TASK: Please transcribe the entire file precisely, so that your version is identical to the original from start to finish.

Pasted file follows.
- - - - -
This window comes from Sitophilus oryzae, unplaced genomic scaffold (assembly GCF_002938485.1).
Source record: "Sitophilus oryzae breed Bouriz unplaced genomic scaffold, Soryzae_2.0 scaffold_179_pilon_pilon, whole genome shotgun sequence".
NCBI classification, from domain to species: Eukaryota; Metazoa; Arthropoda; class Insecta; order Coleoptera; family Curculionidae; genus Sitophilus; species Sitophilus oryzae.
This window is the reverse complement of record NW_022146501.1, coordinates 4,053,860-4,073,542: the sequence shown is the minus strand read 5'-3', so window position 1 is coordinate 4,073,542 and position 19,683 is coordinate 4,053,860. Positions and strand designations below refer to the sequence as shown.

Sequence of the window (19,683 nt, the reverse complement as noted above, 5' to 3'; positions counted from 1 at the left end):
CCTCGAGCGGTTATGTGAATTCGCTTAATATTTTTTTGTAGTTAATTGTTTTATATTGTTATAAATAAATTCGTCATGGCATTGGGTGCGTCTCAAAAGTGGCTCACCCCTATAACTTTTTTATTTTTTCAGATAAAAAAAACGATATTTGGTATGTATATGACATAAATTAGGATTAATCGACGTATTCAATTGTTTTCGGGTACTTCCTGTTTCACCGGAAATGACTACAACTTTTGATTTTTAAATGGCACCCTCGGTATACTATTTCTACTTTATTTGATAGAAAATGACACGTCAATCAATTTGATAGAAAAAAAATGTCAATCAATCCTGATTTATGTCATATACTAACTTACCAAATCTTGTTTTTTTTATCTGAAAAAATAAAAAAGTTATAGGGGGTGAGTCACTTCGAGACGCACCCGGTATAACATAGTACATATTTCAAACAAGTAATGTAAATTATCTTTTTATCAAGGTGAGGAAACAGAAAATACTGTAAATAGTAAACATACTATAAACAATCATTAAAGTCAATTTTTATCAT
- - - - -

This window comes from Sitophilus oryzae, unplaced genomic scaffold (assembly GCF_002938485.1).
Source record: "Sitophilus oryzae breed Bouriz unplaced genomic scaffold, Soryzae_2.0 scaffold_179_pilon_pilon, whole genome shotgun sequence".
NCBI classification, from domain to species: Eukaryota; Metazoa; Arthropoda; class Insecta; order Coleoptera; family Curculionidae; genus Sitophilus; species Sitophilus oryzae.
This window is the reverse complement of record NW_022146501.1, coordinates 4,053,860-4,073,542: the sequence shown is the minus strand read 5'-3', so window position 1 is coordinate 4,073,542 and position 19,683 is coordinate 4,053,860. Positions and strand designations below refer to the sequence as shown.

Sequence of the window (19,683 nt, the reverse complement as noted above, 5' to 3'; positions counted from 1 at the left end):
CCTCGAGCGGTTATGTGAATTCGCTTAATATTTTTTTGTAGTTAATTGTTTTATATTGTTATAAATAAATTCGTCATGGCATTGGGTGCGTCTCAAAAGTGGCTCACCCCTATAACTTTTTTATTTTTTCAGATAAAAAAAACGATATTTGGTATGTATATGACATAAATTAGGATTAATCGACGTATTCAATTGTTTTCGGGTACTTCCTGTTTCACCGGAAATGACTACAACTTTTGATTTTTAAATGGCACCCTCGGTATACTATTTCTACTTTATTTGATAGAAAATGACACGTCAATCAATTTGATAGAAAAAAAATGTCAATCAATCCTGATTTATGTCATATACTAACTTACCAAATCTTGTTTTTTTTATCTGAAAAAATAAAAAAGTTATAGGGGGTGAGTCACTTCGAGACGCACCCGGTATAACATAGTACATATTTCAAACAAGTAATGTAAATTATCTTTTTATCAAGGTGAGGAAACAGAAAATACTGTAAATAGTAAACATACTATAAACAATCATTAAAGTCAATTTTTATCAT